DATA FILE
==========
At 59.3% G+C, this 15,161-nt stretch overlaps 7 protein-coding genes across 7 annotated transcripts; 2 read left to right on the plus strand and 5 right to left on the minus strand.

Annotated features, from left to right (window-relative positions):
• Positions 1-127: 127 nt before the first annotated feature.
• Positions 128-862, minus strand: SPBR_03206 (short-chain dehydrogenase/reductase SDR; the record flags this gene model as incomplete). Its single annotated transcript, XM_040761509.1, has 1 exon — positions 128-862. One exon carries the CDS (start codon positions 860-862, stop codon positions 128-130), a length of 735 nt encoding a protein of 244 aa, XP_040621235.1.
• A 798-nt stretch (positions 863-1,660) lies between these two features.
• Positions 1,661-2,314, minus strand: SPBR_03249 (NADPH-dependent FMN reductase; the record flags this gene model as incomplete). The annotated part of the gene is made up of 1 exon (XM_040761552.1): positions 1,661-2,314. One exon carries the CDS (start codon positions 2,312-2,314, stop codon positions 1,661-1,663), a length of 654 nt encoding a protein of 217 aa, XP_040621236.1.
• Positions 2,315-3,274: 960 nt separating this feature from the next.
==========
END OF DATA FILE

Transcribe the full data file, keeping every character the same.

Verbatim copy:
At 59.3% G+C, this 15,161-nt stretch overlaps 7 protein-coding genes across 7 annotated transcripts; 2 read left to right on the plus strand and 5 right to left on the minus strand.

Annotated features, from left to right (window-relative positions):
• Positions 1-127: 127 nt before the first annotated feature.
• Positions 128-862, minus strand: SPBR_03206 (short-chain dehydrogenase/reductase SDR; the record flags this gene model as incomplete). Its single annotated transcript, XM_040761509.1, has 1 exon — positions 128-862. One exon carries the CDS (start codon positions 860-862, stop codon positions 128-130), a length of 735 nt encoding a protein of 244 aa, XP_040621235.1.
• A 798-nt stretch (positions 863-1,660) lies between these two features.
• Positions 1,661-2,314, minus strand: SPBR_03249 (NADPH-dependent FMN reductase; the record flags this gene model as incomplete). The annotated part of the gene is made up of 1 exon (XM_040761552.1): positions 1,661-2,314. One exon carries the CDS (start codon positions 2,312-2,314, stop codon positions 1,661-1,663), a length of 654 nt encoding a protein of 217 aa, XP_040621236.1.
• Positions 2,315-3,274: 960 nt separating this feature from the next.